Clinton, Obama, and McCain all support some form of cap-and-trade legislation. Clinton voted for the Lieberman-Warner bill in an Environment and Public Words committee markup, but Obama’s and McCain’s inclinations are still unclear. Regardless of political backing for either bill, though, the press has failed miserably at comparing them in any useful or analytical way. There have been reams of stories, of course, that dissected the cap-and-trade system more generally and compared it to a carbon tax, which is an alternative emissions reduction strategy. Few journalists have picked apart any of the fine differences between various forms of cap-and-trade, however.
Last week, Ceres, a coalition of investors that pushes companies to reduce emissions, and the National Resources Defense Council, released a little-noticed report that specifically compared the financial impacts, on power companies and consumers, of the Climate Security and Low Carbon Economy Acts. According to Ceres’ chief press officer, Peyton Fleming, the group based its calculations on a carbon emission price of $10 per ton, an admittedly low value, in part because of the safety valve clauses in the two bills. “We recognize that the cost of emissions is likely to be higher,” he said in an interview, “but we didn’t want to use that immediately and have [the bills’ sponsors] turn around and complain that safety valve will keep prices down.”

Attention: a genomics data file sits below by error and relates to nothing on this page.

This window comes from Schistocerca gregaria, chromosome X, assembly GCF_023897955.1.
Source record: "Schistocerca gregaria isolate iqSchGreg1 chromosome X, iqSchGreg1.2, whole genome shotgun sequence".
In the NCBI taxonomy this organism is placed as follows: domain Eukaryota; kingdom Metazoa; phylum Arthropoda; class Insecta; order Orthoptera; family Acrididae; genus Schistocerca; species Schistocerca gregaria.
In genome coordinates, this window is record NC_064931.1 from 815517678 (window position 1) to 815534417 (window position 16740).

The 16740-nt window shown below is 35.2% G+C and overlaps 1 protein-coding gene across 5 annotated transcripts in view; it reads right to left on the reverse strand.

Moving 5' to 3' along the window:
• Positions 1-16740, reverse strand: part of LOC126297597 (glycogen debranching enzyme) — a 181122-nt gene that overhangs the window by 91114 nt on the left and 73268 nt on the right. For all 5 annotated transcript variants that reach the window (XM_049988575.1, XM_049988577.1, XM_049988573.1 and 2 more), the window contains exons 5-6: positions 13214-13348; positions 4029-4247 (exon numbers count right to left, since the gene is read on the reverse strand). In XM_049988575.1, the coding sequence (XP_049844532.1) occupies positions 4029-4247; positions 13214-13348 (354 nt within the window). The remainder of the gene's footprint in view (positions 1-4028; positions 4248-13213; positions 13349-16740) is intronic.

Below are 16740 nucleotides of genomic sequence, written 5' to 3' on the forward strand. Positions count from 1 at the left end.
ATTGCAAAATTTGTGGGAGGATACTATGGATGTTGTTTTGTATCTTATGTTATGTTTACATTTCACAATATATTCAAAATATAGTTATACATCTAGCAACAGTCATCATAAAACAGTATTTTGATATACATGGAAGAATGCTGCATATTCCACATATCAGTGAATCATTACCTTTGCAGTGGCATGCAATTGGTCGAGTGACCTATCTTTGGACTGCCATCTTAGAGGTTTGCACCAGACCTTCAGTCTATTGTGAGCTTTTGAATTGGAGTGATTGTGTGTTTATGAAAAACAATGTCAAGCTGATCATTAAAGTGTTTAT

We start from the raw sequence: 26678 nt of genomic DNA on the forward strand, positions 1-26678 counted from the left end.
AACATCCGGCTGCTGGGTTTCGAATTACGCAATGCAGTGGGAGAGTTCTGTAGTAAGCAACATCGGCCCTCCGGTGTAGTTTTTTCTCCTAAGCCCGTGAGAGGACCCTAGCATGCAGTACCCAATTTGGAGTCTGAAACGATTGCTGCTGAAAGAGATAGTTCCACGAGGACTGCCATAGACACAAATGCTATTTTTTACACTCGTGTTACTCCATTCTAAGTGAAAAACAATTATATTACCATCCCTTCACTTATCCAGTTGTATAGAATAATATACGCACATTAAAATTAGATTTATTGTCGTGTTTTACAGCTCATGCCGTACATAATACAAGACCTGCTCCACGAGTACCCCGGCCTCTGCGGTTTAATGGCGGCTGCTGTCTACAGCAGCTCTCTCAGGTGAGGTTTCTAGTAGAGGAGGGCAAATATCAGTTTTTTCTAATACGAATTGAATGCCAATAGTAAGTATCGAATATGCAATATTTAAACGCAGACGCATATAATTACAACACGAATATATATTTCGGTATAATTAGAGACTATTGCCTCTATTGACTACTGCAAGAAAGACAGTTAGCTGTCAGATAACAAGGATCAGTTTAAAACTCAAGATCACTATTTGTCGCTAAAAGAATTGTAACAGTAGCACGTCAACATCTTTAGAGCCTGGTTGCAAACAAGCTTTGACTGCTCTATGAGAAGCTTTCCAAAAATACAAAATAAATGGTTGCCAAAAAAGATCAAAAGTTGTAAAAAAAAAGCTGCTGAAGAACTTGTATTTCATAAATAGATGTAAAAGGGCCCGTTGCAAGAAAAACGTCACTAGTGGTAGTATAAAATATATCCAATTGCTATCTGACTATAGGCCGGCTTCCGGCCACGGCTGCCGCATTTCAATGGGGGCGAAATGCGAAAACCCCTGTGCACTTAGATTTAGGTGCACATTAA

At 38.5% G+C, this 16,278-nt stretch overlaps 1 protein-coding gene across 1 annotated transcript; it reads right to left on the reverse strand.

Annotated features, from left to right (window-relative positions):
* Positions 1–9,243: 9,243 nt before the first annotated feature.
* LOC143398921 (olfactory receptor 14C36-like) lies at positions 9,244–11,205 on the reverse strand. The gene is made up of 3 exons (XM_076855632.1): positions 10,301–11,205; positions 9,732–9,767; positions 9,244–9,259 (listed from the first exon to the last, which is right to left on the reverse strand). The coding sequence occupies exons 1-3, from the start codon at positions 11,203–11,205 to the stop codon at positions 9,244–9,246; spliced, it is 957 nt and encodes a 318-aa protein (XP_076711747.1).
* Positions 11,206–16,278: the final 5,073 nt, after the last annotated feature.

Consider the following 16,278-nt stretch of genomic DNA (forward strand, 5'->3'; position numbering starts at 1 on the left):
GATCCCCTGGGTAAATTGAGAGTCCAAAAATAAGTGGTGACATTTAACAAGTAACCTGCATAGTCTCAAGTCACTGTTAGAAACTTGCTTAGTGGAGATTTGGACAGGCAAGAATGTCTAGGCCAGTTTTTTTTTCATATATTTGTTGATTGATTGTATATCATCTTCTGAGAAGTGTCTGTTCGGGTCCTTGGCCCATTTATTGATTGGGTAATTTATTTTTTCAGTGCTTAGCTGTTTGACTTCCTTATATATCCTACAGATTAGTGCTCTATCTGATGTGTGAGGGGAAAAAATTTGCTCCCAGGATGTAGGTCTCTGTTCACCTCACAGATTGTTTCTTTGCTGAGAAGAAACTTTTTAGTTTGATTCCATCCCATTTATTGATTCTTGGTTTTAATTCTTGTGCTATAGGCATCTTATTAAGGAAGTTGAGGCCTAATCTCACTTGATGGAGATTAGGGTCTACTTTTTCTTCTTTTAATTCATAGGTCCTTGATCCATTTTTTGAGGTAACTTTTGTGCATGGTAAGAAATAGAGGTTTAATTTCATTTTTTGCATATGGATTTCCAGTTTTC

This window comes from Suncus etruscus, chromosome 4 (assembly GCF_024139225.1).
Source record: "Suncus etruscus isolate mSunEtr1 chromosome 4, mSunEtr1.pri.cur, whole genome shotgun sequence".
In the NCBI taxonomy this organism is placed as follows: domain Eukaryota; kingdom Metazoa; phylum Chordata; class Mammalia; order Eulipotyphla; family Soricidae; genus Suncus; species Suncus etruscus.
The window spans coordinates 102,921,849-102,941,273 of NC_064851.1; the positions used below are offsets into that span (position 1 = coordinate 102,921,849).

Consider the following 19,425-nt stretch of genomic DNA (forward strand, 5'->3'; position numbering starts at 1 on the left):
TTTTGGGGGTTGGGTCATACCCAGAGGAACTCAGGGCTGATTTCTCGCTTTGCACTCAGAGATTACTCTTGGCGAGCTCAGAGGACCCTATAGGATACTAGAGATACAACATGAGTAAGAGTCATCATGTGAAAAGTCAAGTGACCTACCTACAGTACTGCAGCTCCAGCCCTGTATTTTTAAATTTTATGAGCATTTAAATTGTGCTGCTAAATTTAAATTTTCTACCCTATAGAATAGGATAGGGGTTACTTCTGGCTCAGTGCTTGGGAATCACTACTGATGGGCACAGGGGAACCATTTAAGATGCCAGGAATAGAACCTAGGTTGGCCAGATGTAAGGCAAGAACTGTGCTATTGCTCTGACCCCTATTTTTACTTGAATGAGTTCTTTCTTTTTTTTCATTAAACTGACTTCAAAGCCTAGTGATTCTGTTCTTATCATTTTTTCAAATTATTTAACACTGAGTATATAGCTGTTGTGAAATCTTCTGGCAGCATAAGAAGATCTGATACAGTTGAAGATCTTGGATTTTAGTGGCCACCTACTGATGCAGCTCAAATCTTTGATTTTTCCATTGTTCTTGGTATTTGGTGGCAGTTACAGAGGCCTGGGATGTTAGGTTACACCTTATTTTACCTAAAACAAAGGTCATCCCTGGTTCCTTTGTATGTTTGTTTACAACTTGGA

Keith Johnson at The Wall Street Journal’s Environmental Capital blog picked up the Ceres/NRDC report, making him one of the few journalists to base an article (or blog post as it were) on a comparison of the two climate bills. Still, because the report did not explicitly mention the safety valve or how it factored into the equations, the Journal entry didn’t either. “The gas tax is something that will affect people within the next four months,” Fleming said when asked about the dearth of coverage, “The safety valve is a complicated issue that won’t come into play until at least 2012.”
An article in E&E Publishing’s recently launched ClimateWire news service seems to be one of only two media accounts to dedicate their entire length to the subject (the other came from the Marketplace radio show last October). It is a long and fascinating account of the thirty-year history of the safety valve concept. It didn’t start with climate, but has evolved over the last decade to fit the mold. In 1997, the Clinton administration considered adding a safety-valve clause to the U.S. position at the U.N. climate negotiations that led to the Kyoto Protocol. It was dropped, however, after the idea met strong criticism from environmentalists. Bush thought about including a safety valve after his campaign pledge to regulate carbon dioxide, but he eventually abandoned regulation entirely.